Family: Comfort’s Angels
Comfort's Angels, a football team founded by Comfort Etim, provides a sense of belonging for refugees and asylum seekers. This team is proof of the transformative power of football as they weave together an extraordinary family
Photography by Inès Hachou
Family, as Comfort Etim defines it, extends far beyond blood relations. Leaving her homeland of Nigeria as a refugee meant being separated from her immediate family. But amidst the challenges, she discovered a new family in the people she met along her journey. Comfort’s Angels, the football team she founded, is a testament to the power of forging deep connections in the face of adversity. Comprised of refugees, asylum seekers, and women from diverse backgrounds, Comfort’s Angels provides a safe haven—a true sense of family—for those who have experienced displacement and longing for a place to belong. In a heartfelt conversation with Comfort, she shares her personal journey, the significance of the team’s name, and the impact they strive to make. In the world of Comfort’s Angels, football is not just a game—it’s a catalyst for change, a source of comfort, and the thread that weaves together an extraordinary family.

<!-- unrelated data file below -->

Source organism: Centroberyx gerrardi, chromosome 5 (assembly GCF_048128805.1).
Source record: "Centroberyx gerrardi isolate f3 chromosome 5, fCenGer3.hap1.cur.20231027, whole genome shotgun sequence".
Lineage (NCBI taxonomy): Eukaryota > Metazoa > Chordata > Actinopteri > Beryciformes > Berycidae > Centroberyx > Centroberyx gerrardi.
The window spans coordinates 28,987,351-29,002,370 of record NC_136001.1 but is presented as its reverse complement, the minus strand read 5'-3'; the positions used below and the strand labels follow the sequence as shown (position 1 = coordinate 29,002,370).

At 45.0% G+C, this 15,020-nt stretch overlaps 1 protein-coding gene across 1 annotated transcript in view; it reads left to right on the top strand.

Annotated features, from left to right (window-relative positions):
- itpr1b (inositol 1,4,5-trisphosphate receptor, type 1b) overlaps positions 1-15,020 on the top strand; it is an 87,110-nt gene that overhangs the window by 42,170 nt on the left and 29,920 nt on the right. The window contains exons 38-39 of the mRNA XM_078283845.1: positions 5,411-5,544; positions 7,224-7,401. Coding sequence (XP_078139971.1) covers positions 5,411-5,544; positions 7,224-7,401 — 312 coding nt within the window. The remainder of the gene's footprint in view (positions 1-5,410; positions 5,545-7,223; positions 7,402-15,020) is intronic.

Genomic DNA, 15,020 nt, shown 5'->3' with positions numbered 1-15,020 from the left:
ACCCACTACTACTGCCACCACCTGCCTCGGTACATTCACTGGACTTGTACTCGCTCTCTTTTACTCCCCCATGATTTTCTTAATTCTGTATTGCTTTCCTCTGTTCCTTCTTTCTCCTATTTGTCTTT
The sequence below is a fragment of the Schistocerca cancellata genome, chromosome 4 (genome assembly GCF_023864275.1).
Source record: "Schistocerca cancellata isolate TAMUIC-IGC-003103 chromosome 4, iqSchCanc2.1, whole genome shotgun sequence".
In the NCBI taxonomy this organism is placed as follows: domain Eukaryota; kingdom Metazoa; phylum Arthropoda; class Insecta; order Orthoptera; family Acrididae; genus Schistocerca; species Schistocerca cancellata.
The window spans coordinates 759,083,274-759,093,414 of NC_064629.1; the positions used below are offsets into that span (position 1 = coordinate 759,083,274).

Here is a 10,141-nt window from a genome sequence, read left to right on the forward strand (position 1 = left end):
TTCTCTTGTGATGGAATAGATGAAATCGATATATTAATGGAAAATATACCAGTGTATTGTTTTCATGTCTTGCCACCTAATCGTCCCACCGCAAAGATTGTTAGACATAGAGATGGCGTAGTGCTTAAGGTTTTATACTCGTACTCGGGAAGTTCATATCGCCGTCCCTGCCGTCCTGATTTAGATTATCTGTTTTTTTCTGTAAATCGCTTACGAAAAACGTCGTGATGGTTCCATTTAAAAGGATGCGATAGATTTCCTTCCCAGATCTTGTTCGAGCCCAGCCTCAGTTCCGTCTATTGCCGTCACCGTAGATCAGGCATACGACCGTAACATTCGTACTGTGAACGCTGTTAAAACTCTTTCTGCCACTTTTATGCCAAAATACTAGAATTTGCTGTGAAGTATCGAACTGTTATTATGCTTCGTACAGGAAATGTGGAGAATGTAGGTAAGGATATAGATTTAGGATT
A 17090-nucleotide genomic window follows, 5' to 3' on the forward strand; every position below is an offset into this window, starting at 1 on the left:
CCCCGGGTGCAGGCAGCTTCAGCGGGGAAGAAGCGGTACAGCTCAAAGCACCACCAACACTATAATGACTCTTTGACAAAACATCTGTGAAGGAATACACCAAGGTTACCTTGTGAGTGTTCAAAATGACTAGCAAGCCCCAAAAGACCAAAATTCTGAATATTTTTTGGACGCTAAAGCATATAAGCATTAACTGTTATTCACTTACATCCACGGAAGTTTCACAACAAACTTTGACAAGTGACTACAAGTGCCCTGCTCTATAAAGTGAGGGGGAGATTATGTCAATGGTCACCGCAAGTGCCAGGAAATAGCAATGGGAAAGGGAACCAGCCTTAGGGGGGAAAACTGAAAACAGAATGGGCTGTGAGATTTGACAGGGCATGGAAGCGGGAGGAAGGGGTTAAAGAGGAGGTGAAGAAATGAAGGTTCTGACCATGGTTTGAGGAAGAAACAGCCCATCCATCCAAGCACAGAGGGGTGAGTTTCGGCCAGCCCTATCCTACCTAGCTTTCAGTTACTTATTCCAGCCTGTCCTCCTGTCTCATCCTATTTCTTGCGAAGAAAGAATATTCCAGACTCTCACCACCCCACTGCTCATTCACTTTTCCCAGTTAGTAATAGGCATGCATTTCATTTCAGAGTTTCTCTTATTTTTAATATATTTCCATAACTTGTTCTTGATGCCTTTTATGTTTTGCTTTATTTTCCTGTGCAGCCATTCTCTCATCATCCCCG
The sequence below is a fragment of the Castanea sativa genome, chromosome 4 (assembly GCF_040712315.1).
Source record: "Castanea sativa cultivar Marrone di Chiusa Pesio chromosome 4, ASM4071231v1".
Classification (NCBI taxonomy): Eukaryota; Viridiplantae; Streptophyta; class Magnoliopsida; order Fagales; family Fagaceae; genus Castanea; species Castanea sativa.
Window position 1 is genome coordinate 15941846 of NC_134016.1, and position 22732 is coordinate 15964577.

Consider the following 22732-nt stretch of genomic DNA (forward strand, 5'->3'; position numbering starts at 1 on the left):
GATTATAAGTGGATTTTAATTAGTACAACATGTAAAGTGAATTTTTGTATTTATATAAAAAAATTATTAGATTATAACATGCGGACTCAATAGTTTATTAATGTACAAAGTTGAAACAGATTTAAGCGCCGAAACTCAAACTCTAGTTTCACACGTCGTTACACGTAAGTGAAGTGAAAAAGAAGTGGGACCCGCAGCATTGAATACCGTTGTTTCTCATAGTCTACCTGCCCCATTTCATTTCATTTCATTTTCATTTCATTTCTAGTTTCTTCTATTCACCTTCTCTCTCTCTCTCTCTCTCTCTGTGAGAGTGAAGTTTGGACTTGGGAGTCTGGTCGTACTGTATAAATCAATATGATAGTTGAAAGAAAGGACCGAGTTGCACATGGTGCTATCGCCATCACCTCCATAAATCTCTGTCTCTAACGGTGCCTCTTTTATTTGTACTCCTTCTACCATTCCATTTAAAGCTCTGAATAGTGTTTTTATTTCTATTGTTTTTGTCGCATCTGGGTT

Glorious: Tell us Comfort, what does family mean to you?
Comfort: Family, to me, is not necessarily blood-related. It’s the people around you who accept you for who you are, love you unconditionally, stand by you, and are there for you regardless of your flaws. My own family hasn’t been around me for years now, as I left Nigeria and came to the UK as a refugee to pursue a career in football, so the people around me have become my family. I have my children who are family, but in terms of my mother, father, and siblings, they have been away from me for a while. So the people I now consider family are the ones I’ve met since then, even though they are not blood-related. We use the word “family” for them, and they are the people we see as family.
Glorious: That must have been really hard for you at such a young age to leave your country and your family?